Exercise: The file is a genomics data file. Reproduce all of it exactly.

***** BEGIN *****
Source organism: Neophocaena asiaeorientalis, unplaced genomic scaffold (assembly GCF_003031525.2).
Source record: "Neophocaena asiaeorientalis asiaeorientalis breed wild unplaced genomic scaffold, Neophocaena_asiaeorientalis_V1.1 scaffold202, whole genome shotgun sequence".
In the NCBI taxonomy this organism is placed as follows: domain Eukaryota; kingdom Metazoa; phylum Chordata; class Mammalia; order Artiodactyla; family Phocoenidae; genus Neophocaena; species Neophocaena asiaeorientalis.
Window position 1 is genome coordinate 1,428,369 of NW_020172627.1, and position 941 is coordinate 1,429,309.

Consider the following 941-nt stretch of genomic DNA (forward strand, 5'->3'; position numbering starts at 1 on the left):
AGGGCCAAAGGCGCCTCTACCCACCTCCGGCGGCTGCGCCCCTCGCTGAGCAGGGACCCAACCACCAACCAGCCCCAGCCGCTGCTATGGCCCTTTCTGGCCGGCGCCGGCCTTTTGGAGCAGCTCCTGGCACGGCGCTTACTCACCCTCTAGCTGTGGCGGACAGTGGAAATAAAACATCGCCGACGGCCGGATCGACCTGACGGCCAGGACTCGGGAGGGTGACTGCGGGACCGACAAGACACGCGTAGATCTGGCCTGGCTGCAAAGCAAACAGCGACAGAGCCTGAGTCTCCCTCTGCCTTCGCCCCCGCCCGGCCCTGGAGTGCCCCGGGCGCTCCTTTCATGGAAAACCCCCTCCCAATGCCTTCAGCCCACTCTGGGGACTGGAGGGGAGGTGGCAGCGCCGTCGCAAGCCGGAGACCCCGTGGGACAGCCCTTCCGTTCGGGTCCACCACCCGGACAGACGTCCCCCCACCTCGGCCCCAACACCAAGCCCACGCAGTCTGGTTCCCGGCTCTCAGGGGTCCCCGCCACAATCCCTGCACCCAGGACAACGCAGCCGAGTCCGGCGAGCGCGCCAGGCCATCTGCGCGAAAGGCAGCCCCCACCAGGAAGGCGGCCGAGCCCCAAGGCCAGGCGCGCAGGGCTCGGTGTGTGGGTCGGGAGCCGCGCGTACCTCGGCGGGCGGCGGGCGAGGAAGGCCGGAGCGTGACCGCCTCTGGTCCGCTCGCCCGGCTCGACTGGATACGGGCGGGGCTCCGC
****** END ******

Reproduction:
Source organism: Neophocaena asiaeorientalis, unplaced genomic scaffold (assembly GCF_003031525.2).
Source record: "Neophocaena asiaeorientalis asiaeorientalis breed wild unplaced genomic scaffold, Neophocaena_asiaeorientalis_V1.1 scaffold202, whole genome shotgun sequence".
In the NCBI taxonomy this organism is placed as follows: domain Eukaryota; kingdom Metazoa; phylum Chordata; class Mammalia; order Artiodactyla; family Phocoenidae; genus Neophocaena; species Neophocaena asiaeorientalis.
Window position 1 is genome coordinate 1,428,369 of NW_020172627.1, and position 941 is coordinate 1,429,309.

Consider the following 941-nt stretch of genomic DNA (forward strand, 5'->3'; position numbering starts at 1 on the left):
AGGGCCAAAGGCGCCTCTACCCACCTCCGGCGGCTGCGCCCCTCGCTGAGCAGGGACCCAACCACCAACCAGCCCCAGCCGCTGCTATGGCCCTTTCTGGCCGGCGCCGGCCTTTTGGAGCAGCTCCTGGCACGGCGCTTACTCACCCTCTAGCTGTGGCGGACAGTGGAAATAAAACATCGCCGACGGCCGGATCGACCTGACGGCCAGGACTCGGGAGGGTGACTGCGGGACCGACAAGACACGCGTAGATCTGGCCTGGCTGCAAAGCAAACAGCGACAGAGCCTGAGTCTCCCTCTGCCTTCGCCCCCGCCCGGCCCTGGAGTGCCCCGGGCGCTCCTTTCATGGAAAACCCCCTCCCAATGCCTTCAGCCCACTCTGGGGACTGGAGGGGAGGTGGCAGCGCCGTCGCAAGCCGGAGACCCCGTGGGACAGCCCTTCCGTTCGGGTCCACCACCCGGACAGACGTCCCCCCACCTCGGCCCCAACACCAAGCCCACGCAGTCTGGTTCCCGGCTCTCAGGGGTCCCCGCCACAATCCCTGCACCCAGGACAACGCAGCCGAGTCCGGCGAGCGCGCCAGGCCATCTGCGCGAAAGGCAGCCCCCACCAGGAAGGCGGCCGAGCCCCAAGGCCAGGCGCGCAGGGCTCGGTGTGTGGGTCGGGAGCCGCGCGTACCTCGGCGGGCGGCGGGCGAGGAAGGCCGGAGCGTGACCGCCTCTGGTCCGCTCGCCCGGCTCGACTGGATACGGGCGGGGCTCCGC